Like most of the country, I spent most of the weekend feeling devastated and overwhelmed. I was fortunate in that our annual girls basketball tournament took up most of my time on Friday and Saturday and insulated me somewhat from the pain and anguish of thinking about the tragedy at Sandy Hook Elementary School. Except between games. And during half-time. And during time-outs. And sometimes in between time-outs. There’s a comfortable and safe feeling in a gym anyway, especially at our school, and as a long-time fan of girls and women’s basketball, watching a level of aggressiveness and intensity, a quality of competition, and an evenness of talent I did not remember from some of our earlier tournaments did my heart good. But a dull ache was there and, sooner or later, I was going to have to face up to what had happened in Connecticut, as a teacher and as a parent.
A young teacher named Erin had written the MiddleTalk listserve run by the Association of Middle Level Education asking for advice on how to talk about the tragedy with our children and how best to support her students. My friend Rebecca Lawson had written back with an impressive list of resources from Fred Rogers’s video, soothing in its sensibility and sensitivity, to an article in the Washington Post. That seemed a good place to start, and I worked my way through the resources, periodically staring out into space before shaking my head and refocusing on my computer screen.
I also knew I wanted to stop through my office before classes on Monday and read through our school’s Crisis Plan. I knew right where it was, but felt I could not live with myself until I had read through it again. And again. In my mind’s eye was the vision of my Humanities 7 students sprawled in their beanbag chairs, so comfortable and so safe in so many ways, brimming with the confidence and happiness that comes so much more easily with such a feeling of security. Nothing, I vowed, nothing would take that away from them. Not if I had anything to do with it.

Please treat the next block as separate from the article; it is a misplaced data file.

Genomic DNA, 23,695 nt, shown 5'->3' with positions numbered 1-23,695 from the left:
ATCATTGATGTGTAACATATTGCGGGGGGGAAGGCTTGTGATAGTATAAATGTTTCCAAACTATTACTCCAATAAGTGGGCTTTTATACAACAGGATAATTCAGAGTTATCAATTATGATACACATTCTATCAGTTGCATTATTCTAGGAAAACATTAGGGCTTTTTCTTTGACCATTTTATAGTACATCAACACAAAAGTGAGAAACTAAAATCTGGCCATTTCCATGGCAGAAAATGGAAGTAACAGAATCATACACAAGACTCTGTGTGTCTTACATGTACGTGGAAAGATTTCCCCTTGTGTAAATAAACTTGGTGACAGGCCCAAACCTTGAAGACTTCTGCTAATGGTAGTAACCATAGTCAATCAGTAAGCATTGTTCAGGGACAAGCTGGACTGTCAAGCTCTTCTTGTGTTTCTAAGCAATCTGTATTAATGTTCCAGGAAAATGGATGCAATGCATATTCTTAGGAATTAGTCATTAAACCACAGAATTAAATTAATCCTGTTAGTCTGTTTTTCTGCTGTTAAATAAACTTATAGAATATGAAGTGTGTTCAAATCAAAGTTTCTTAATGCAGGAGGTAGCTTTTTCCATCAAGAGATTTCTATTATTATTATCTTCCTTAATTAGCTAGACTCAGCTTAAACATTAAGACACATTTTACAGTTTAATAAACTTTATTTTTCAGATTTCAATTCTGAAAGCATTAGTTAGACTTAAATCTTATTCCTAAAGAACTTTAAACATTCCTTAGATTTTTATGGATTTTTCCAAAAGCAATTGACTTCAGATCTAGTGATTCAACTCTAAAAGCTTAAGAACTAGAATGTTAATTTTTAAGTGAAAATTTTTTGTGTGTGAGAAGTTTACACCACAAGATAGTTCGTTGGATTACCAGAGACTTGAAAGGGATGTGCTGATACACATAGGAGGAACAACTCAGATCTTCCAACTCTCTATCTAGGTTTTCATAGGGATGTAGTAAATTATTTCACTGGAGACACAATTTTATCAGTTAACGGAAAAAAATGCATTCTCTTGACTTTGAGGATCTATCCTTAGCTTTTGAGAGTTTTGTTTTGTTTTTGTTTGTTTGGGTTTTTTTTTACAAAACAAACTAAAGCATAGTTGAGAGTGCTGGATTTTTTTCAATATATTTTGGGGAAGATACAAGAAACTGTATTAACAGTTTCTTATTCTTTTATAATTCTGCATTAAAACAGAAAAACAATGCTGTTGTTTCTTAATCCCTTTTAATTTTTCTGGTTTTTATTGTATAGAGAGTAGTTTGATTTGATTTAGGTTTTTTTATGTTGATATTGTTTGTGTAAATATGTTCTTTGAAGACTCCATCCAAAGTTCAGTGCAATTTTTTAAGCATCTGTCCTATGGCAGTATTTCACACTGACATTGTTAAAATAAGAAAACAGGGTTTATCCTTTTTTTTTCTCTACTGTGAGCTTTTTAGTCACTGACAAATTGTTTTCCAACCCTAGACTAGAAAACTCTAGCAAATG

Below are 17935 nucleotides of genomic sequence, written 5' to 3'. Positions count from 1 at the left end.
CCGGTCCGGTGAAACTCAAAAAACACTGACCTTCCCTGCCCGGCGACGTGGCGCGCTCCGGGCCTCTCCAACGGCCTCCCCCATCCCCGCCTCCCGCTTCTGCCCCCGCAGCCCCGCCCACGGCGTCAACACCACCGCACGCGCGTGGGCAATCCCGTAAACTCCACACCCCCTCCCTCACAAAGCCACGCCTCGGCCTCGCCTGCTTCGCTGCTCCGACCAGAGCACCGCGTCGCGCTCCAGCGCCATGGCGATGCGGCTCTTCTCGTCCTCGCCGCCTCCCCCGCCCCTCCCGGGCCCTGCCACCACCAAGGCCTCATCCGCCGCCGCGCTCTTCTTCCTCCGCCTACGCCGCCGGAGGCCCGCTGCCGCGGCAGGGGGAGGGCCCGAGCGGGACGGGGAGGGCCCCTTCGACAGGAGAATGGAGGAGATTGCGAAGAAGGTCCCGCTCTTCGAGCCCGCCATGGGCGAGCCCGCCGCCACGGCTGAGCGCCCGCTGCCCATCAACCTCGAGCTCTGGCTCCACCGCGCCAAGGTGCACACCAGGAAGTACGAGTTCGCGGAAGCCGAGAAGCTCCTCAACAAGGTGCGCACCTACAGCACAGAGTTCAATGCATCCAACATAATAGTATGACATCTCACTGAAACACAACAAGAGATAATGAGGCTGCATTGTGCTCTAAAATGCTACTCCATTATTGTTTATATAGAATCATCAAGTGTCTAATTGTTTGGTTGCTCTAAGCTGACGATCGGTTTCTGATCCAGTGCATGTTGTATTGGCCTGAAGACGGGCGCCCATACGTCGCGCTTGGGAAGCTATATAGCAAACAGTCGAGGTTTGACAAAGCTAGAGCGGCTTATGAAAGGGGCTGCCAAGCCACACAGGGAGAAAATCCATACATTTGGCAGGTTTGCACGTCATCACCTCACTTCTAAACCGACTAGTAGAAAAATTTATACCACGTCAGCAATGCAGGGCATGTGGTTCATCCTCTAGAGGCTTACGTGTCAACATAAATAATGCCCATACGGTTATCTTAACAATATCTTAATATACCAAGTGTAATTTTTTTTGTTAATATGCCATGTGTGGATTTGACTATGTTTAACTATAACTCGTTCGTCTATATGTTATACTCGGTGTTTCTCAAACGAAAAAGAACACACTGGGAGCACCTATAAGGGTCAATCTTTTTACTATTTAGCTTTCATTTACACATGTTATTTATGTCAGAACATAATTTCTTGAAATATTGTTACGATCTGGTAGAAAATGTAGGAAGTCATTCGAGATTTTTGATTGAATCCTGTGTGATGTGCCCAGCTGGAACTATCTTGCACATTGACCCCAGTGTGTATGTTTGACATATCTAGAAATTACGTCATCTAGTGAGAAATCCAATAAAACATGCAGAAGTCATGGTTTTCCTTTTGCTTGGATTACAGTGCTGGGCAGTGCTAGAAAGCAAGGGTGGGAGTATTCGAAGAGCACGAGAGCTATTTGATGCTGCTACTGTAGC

And I can’t even bring myself to write about my son. Suffice it to say in an earlier draft of this blog, it took me five minutes to even bring myself to type the letter “s” as tears streamed down my cheeks. I picture him walking from his dorm to class, sweet and kind and smart and talented and with so much still before him...
On the way home from school Sunday night with the Crisis Plan on the seat beside me, I felt a deep surge of emotional anguish and needed to do something to calm myself down. I reached for my phone, and asked Siri to play me some Taylor Swift. “Long Live” celebrates Ms. Swift’s relationship with her band and the notion that what they built together will endure, and the song resonates deeply with me as I think of my own Rock Band students (as readers of “Moving Mountains” may remember). The song “The Best Day” (about which I’ve also written here before) celebrates her relationship with her family in general and her mother in particular. The sounds of the home video of her at age three talking with her mom about her pigtails got to me, and by the time she got to the line “I know you're not scared of anything at all” (Swift) I was a wreck.